Multiphase flows are commonly found in many industries (e.g., chemical and fuel processing, pharmaceutical manufacturing) as well as throughout the environment (e.g., waves, rain, avalanches). Although multiphase flows are commonly observed, their operation and control are very complex. Experimental observations of multiphase flows are crucial to improve our understanding of the fundamental hydrodynamic and transport processes, as well as to develop and validate fundamental models. This seminar will provide an overview of the multiphase flow research performed in the Experimental Multiphase Flow Laboratory at Iowa State University. A key feature of this research is the use of a unique X-ray flow visualization facility that can perform X-ray radiography, stereography, and computed tomography imaging. X-ray radiography is the act of producing a 2D projection of a 3D object based on the X-ray absorption characteristics of the object. X-ray stereography uses information from two radiographic projections to determine 3D position information. X-ray computed tomography produces a time-average 3D density map of an object showing internal details. Several examples of each of these imaging methods will be discussed relative to various multiphase flows, including gas-liquid, gas-solid, and particle-particle flows. The seminar will conclude with examples from high-speed X-ray flow visualization using X-rays produced at the Advanced Photon Source at Argonne National Laboratory.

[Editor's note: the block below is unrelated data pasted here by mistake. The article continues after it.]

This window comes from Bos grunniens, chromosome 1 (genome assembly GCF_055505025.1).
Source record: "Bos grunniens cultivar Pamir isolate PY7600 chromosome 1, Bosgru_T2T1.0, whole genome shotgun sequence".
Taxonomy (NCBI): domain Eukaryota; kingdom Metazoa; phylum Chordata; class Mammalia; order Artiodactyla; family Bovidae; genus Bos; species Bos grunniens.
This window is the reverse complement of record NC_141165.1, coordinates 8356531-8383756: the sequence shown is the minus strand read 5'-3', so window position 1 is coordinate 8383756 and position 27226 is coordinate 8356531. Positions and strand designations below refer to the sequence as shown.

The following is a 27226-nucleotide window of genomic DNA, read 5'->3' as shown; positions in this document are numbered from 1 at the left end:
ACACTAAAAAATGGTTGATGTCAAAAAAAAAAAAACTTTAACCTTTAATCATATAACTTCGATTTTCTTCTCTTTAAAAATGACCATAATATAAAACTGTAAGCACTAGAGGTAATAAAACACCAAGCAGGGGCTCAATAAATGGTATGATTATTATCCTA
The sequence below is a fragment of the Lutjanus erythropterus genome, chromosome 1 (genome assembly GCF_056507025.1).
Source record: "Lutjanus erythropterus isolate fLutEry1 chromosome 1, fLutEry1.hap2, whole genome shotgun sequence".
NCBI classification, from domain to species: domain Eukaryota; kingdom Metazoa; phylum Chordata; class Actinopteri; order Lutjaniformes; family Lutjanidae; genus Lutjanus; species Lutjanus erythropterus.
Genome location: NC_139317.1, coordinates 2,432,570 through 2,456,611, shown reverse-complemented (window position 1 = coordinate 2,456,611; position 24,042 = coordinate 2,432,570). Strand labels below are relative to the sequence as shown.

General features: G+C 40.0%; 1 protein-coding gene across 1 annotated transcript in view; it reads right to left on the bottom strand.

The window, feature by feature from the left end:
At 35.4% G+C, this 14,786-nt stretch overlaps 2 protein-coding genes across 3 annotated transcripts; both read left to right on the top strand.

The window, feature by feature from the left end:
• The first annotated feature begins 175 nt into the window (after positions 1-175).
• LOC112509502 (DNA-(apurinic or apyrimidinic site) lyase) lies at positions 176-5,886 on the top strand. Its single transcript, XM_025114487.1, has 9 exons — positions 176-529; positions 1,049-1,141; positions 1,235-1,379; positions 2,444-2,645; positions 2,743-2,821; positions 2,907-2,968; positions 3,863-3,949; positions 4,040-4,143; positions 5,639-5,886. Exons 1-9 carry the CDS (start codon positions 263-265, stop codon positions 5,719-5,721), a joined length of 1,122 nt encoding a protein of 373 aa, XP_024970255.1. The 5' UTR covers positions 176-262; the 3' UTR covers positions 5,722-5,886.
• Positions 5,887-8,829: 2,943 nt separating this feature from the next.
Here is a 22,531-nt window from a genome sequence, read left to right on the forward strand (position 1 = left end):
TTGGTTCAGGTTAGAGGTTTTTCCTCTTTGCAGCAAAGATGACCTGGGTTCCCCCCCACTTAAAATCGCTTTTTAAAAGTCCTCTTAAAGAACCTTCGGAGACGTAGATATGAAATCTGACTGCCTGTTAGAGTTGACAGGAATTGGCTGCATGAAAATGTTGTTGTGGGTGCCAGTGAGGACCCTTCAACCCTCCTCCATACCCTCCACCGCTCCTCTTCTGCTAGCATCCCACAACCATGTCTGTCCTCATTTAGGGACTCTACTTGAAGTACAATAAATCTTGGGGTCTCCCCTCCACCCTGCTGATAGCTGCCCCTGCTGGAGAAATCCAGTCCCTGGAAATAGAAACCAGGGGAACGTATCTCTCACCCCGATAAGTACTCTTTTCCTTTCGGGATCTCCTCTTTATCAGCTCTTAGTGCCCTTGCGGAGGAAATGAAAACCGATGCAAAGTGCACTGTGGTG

Ted Heindel is an ISU University Professor, the Bergles Professor of Thermal Science in the Department of Mechanical Engineering, and the Director of the Center for Multiphase Flow Research and Education (CoMFRE); he also holds a courtesy professor appointment in the Department of Chemical and Biological Engineering. He directs the Experimental Multiphase Flow Laboratory, which houses a one-of-a-kind instrument for performing X-ray visualization studies of complex fluid flows. His research currently focuses on multiphase flow hydrodynamics (e.g., mixing in gas-liquid, gas-solid, and particle-particle flows) and multiphase flow visualization and characterization using X-ray imaging technology. His research program has been funded by over 60 projects supported through the NSF, ONR, USDA, DOE, the State of Iowa, and industrial partners. He has co-authored one book and published over 95 peer-reviewed journal papers and over 280 conference papers, abstracts, and technical reports. Ted has been recognized at ISU with a Regents Award for Faculty Excellence in 2018, the Exemplary Faculty Mentor Award in 2014, the College of Engineering’s Superior Engineering Teacher of the Year Award in 2006, and was twice selected by graduating seniors as mechanical engineering’s Professor of the Year. He is an ASME Fellow, a past associate editor for the ASME Journal of Fluids Engineering, and a past chair of the Fluids Measurement and Instrumentation Technical Committee of ASME. He is currently a co-organizer of the International Journal of Multiphase Flow Spotlight Virtual Seminar Series and an associate editor of the International Journal of Multiphase Flow. He received his B.S. from the University of Wisconsin – Madison and his M.S. and Ph.D. from Purdue University, all in mechanical engineering with an emphasis in the thermal sciences.